Simple Reading Nooks for Toddlers and Kids
Create a simple reading nook to entice your toddler towards book exploration and reading.
I believe in creating invitations to play that gently pull your toddler or preschooler towards reading. Setting up a dedicated reading space with a few reality-based books with beautiful illustrations is an easy way you can prepare your home to encourage an interest in books and reading.
A reading nook can be as simple as one or two wall shelves that are low to the floor, and a pillow to make the space inviting and cozy.
You really don't need a lot of space, time or money to create a simple reading nook. While it may be cool to convert an entire closet or a large corner of the playroom into a reading space, or set up a reading space inside a cloth teepee, it's totally not necessary.
A couple of shelves attached to the side of a dresser, or a longer wall shelf placed under a window, won't take much time or money to set up. Add a floor cushion and call it done!
Step 1: Choose a spot for a reading nook in your child's bedroom AND a spot in your living room or play space.
A couple of access points in your home is ideal, especially since you'll be setting out only a few books at a time and putting the rest in storage. To keep the bookshelf fresh, swap out books as your child's interests change or after trips to the local library.
Step 2: Buy one or two wall shelves for each reading nook, and install them at child height.
Be prepared to install the wall shelves much lower to the floor than you might expect. Your toddler needs to be able to reach all of the books and return them to the shelf independently. For a toddler, the shelf may only be 8-10 inches above the floor! As your child grows, simply add another shelf or move the lower shelf up.
In each reading nook, the shelves will hold just 5-7 books with the covers facing forward. Spice racks from IKEA are an inexpensive option and can be stained or painted to coordinate with your decor. Another affordable and functional option is clear acrylic wall shelves which allow the entire front cover of each book to be visible.
Step 3: Edit your book collection! (And then edit again.) Keep only beautifully illustrated books that are reality-based.
Just as with toys, too many books can be very overwhelming to children. Less is more, even for books. I promise!
By limiting the quantity of books available, you're making it easy for your toddler to choose a book to explore. You're also setting your toddler up for success with handling books gently and keeping the reading space tidy. No more rummaging through a large book bin, pulling out random books to see the front cover and tossing unwanted books aside to get stepped on!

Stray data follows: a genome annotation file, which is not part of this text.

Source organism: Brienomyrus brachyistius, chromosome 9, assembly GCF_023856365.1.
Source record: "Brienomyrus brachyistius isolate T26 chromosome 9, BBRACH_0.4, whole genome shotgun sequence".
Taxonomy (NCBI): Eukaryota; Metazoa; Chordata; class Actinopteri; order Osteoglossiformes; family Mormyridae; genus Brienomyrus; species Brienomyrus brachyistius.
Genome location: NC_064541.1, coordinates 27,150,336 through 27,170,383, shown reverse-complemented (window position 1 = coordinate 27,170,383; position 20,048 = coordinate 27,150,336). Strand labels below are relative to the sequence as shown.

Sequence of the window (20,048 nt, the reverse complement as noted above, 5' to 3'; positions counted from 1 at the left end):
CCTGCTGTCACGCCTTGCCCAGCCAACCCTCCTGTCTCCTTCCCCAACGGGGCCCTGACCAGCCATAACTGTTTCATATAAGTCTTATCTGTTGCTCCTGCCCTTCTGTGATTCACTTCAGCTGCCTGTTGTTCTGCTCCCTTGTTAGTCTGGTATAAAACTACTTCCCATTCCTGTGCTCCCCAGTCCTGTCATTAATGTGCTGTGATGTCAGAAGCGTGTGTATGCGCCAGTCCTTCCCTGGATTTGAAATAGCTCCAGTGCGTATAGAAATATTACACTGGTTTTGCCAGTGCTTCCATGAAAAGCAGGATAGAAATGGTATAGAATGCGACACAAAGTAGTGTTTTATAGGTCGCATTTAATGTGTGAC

As you ponder which books to keep and which ones to donate, always keep in mind that your toddler is in the process of figuring out how the world works. Books that feature fairies, talking animals and commercial characters confuse young children because they are not developmentally ready to distinguish between reality and fantasy.
Stories about everyday family life are ideal. Offer beautifully illustrated books that inspire conversation. Board books with real images of objects are great for enriching your toddler's vocabulary. Check out these Montessori-friendly books on Pinterest, or ask the librarian at your local library for some recommendations.
Step 4: Model how to look at a book. Your toddler will absorb the process of choosing a book, sitting to look at the book, handling the book gently and returning the book to the shelf. And most importantly, when your toddler is chilling in the reading nook and exploring a book, don't interrupt. You might just get a few minutes to yourself!
Psst!! Watch out for these scenarios when looking online for inspiration for your toddler's reading nook:
- Way too many books and/or books in a basket or too high on the wall. Imagine your toddler's frustration, sensory overload and decision paralysis. Oh my! Less is more, even when it comes to books. Bonus: your toddler won't need to make a mess to find a favorite book or climb the shelves to reach books higher up!
- Too much distracting decor. I'm not sure why people like to cover every inch of the reading space with "educational" clutter. Save yourself some hassle and leave the alphabet rug and abc posters off the to-buy list! The goal is to create a minimalist yet cozy space where your child can focus.
- Super awesome DIY bookshelf projects using upcycled materials. It's time to get real: is this one of those projects destined for the likely-will-never-get-done-list? My advice: just buy a simple wall shelf, add a floor cushion, and call it done!
About the Author
I'm Lisa, an AMI-trained Montessori teacher and the creator of The Playful Path to Reading. I help parents and early childhood educators use Montessori activities to make learning to read and write fun for preschoolers.